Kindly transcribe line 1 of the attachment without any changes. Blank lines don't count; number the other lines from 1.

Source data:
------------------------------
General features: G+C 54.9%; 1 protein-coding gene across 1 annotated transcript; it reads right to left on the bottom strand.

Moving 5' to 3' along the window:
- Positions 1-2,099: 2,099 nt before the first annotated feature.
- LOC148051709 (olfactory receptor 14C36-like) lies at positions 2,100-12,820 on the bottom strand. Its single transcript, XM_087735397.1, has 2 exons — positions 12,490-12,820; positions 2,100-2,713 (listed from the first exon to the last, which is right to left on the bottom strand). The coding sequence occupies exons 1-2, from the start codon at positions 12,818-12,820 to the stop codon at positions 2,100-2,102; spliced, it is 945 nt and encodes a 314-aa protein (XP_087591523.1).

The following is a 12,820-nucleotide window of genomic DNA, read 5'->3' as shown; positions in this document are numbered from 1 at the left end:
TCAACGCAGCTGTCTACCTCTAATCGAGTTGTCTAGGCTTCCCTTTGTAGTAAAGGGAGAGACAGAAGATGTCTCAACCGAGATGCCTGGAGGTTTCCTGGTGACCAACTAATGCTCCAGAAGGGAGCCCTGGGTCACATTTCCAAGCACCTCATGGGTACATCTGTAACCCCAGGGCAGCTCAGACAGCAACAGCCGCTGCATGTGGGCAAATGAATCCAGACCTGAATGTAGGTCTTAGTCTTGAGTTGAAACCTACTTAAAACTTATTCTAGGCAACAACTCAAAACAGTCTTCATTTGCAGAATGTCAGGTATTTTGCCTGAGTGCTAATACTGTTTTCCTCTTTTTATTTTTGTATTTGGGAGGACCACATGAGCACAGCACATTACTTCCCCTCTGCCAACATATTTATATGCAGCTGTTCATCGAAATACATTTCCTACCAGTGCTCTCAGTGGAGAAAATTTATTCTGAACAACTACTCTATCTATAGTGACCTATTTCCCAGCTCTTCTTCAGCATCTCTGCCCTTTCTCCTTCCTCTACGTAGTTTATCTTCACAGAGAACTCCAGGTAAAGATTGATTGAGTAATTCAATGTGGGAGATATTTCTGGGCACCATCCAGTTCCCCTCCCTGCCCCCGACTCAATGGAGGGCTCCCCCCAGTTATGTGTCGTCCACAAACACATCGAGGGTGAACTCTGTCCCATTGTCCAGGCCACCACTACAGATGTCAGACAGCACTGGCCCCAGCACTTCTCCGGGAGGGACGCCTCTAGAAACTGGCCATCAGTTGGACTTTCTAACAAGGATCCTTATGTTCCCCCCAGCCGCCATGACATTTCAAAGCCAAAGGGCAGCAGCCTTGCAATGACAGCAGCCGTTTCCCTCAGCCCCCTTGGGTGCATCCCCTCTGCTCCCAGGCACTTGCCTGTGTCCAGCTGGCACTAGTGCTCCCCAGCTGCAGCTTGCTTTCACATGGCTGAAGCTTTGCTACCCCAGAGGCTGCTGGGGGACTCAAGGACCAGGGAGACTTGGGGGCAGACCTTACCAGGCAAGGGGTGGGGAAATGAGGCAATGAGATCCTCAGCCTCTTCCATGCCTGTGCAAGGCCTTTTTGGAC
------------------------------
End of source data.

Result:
General features: G+C 54.9%; 1 protein-coding gene across 1 annotated transcript; it reads right to left on the bottom strand.